Brian is an award winning high school social studies teacher with over a decade of experience in Georgia public schools.Brian enlisted in the U.S. Marine Corps upon graduation from high school. He worked in military intelligence where, among other accomplishments, he led a team of American and Norwegian military personnel on a NATO exercise above the Arctic Circle. Brian holds a Bachelor of Arts degree in history and a Master of Science degree in sociology from Florida State University. He also received a Juris Doctor degree from Georgia State University’s College of Law and a Master of Public Administration from the Andrew Young School of Policy Studies.

Visit Brian Westlake's website by clicking here.

Wednesday, July 14, 2010

New Orleans Charter System vs Traditional Public Education

Two sides of the charter coin below. This is a very hot topic in DeKalb.  We will open three new charter schools this fall, drawing several hundred students away from already thinly populated neighborhood schools. How should we plan for this trend?

Saturday, July 10, 2010

Motherless student gets help

Below is a very touching article from the DeKalb Neighbor newspaper. I think it highlights once again, the struggles so many immigrant students face as well as many of our naturalized students. If any of you have the inclination to serve as a "mother mentor" I think you would find it very fulfilling. You could save a child's life.
By Gloria Love

Chamblee resident Thuy Le has enrolled in classes at Georgia Tech, in part because of aid from the Tucker-based non-profit Students Without Mothers.

The organization provides $4,000 scholarships for four years to students whose mothers have died or are absent through other circumstances. The group also pairs students with mentors who offer advice on any number of issues.

“We’re paired up with a life coach we can talk to about anything, like boys or school,” said Thuy.

“It’s actually pretty helpful. I feel like I’m not alone as much anymore,” she added.

Thuy, 17, graduated from Cross Keys High School in May.

Her family moved from Vietnam to Chamblee when she was 1 or 2, she said. Shortly after, her mother moved to California and took Thuy’s younger sister but left her and brother Thanh behind.

When Thuy’s father, who had a history of unstable behavior, left at the end of her junior year, Thuy and her brother used proceeds from after-school jobs to rent a room with friends. Thuy and her brother are now living separately, and she is living with a family friend, Tuyet Le.

“She’s someone my dad knew and she was nice enough to take me,” Thuy said.

Thuy worked through school at a nail salon, as a tutor and, more recently, as a paid intern at Emory University. For the last four years, she said her dream has been to attend Georgia Tech.

“I chose Georgia Tech back in the ninth grade. It just really appealed to me because of its math program,” she said.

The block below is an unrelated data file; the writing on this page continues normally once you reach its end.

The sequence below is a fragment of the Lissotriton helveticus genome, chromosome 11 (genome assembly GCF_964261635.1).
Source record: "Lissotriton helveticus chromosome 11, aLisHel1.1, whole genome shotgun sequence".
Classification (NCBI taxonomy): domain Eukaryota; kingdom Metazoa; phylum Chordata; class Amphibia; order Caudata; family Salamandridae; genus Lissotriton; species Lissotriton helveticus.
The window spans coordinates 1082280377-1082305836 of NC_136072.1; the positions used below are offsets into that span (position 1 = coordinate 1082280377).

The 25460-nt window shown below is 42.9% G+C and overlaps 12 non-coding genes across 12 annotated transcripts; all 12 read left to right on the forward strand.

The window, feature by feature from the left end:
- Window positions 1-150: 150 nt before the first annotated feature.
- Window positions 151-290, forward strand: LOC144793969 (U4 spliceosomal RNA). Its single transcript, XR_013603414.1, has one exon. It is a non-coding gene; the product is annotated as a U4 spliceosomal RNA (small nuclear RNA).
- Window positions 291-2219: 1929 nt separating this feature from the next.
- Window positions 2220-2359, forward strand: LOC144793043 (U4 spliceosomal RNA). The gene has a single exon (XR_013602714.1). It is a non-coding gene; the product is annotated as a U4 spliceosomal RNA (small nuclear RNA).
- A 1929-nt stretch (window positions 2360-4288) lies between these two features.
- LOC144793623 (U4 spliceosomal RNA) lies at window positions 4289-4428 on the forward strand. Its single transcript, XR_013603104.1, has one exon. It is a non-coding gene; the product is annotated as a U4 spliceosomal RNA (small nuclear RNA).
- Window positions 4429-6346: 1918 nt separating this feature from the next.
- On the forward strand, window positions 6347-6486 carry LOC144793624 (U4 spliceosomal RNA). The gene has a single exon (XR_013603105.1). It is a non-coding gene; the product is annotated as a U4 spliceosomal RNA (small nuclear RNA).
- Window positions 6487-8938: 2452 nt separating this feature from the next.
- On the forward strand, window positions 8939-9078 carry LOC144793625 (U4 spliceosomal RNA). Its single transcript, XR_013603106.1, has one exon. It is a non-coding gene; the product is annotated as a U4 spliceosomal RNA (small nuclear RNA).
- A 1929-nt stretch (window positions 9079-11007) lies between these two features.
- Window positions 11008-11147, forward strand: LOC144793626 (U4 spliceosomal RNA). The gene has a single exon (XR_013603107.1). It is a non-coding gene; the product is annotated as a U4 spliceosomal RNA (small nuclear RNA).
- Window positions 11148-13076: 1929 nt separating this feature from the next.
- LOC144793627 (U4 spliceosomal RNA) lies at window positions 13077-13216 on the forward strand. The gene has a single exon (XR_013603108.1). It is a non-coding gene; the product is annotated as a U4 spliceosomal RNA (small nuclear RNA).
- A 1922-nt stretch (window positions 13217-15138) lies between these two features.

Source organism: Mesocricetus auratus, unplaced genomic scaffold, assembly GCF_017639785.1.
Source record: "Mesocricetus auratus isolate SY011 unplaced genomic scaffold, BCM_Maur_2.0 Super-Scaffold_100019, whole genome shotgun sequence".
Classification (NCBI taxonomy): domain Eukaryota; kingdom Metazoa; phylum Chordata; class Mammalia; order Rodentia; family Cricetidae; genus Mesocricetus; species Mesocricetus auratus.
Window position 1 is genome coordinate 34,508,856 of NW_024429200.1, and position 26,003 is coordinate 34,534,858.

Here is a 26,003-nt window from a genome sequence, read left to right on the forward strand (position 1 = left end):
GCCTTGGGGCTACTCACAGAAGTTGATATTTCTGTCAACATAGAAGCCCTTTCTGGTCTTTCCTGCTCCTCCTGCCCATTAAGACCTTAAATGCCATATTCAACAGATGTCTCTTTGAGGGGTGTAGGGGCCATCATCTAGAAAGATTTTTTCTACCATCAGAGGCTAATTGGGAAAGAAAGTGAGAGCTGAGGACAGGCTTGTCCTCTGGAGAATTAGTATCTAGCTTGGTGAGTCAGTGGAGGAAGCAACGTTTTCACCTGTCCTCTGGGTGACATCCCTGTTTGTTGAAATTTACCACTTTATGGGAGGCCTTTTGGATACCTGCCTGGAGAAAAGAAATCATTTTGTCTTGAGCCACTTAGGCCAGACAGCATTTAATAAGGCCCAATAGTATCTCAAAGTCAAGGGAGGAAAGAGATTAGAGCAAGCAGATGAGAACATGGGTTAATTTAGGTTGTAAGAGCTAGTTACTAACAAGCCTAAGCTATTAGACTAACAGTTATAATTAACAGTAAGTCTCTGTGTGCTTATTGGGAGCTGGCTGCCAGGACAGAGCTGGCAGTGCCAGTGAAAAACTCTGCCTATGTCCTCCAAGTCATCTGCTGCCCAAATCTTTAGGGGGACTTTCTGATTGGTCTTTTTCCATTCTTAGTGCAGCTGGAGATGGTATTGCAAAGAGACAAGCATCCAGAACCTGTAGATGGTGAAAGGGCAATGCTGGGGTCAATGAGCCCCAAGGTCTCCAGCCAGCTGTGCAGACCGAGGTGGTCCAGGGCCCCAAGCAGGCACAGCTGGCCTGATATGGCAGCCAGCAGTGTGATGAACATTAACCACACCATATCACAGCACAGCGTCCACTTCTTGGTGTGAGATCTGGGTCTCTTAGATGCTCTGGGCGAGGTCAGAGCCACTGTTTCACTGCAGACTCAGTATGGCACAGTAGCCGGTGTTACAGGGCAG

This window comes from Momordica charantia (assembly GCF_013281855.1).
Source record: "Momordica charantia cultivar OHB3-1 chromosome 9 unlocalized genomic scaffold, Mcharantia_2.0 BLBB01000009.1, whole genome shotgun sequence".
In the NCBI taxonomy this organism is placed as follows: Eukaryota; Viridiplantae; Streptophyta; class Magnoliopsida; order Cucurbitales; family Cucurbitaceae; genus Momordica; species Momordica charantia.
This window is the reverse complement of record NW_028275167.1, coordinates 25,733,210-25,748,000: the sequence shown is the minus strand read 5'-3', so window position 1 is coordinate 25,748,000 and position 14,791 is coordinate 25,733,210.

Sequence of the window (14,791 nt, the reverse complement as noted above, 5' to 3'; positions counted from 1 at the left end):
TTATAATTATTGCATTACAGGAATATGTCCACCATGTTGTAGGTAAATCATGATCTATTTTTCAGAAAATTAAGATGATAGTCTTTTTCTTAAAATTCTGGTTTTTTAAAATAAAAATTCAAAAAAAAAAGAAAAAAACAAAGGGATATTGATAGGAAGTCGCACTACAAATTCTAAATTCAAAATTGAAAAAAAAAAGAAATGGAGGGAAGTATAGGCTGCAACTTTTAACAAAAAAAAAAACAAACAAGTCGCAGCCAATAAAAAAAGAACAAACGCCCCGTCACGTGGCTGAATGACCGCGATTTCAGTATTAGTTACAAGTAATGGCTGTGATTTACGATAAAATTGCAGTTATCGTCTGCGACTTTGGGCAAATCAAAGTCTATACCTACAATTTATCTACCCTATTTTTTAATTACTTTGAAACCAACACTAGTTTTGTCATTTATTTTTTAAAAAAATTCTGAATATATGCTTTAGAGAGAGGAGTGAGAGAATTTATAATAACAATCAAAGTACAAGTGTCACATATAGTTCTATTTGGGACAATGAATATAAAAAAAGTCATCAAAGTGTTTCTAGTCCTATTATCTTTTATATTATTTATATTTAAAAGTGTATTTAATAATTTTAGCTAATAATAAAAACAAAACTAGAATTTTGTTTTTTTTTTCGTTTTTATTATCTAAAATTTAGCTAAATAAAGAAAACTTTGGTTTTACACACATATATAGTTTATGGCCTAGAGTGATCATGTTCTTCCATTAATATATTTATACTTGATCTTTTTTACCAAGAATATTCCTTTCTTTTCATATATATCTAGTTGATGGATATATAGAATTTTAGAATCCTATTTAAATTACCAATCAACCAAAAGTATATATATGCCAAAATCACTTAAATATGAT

Thuy said she plans to use her biomedical engineering degree to design and sell prosthetics.

“I really wanted to do prosthetics. It’s math and science put together, and prosthetics help people who feel like maybe they’re not normal or how they used to be. Prosthetics help them get that back,” she said.

Students Without Mothers is run by a nine-member volunteer board. Founded in 2004, it has offered aid to more than 40 students, said founding board member and volunteer Adrienne Hollis.

The group receives its funding through private donations, corporate sponsorships and an annual fund-raiser.

Ms. Hollis, a Monroe resident, said at the time friend Mary Torrence founded the organization, “I was a single parent… it had never occurred to me what would happen to my child if something happened to me.

“There is not an organization I’ve volunteered with that has been as fulfilling. The most difficult thing every year is turning away students just because we don’t have the money,” she added.

For more info:
Students Without Mothers
(770) 724-0648
4500 Hugh Howell Rd Ste 790
Tucker, GA 30084

Why not mail them a check?

Wednesday, July 7, 2010

Another Reason "Y" to Love Cross Keys High School (and this blog ...)

Some like to belittle this blog and its followers as a few hacks with little or no impact. I can testify to the opposite.

Twelve months ago almost to the day, the readers and host of this blog took up the cause of Cross Keys HS renovation after seeing images like the photo at right of CK field and track. I firmly believe that the renovation may have not gone forward as it has without the public pressure documented on this blog. I may not have started out on my own personal mission to form the Cross Keys Foundation and advocate for this most deserving group of students without the inspiration and guidance of this blog’s hosts and contributors.

Twelve months later I am happy to report another positive, progressive development in the cause of Cross Keys. Working with peers on the Foundation board, with community members, and, yes, with the school system chain of command, the YMCA of Metro Atlanta has put a partnership proposal for Cross Keys in the hands of DCSS for consideration at this Monday’s Board of Education Work Session.

The current SPLOST III investments of public capital into Cross Keys High School is delivering a much needed renovation to the buildings of this 52 year old school. However, the DeKalb County Schools administration, the DeKalb County Board of Education, and community members all recognize that these significant improvements leave a few gaps in the school's facilities. Specifically, no current funding has been designated for an auditorium addition as planned at other area schools nor to improve the athletic grounds in dire need of restoration.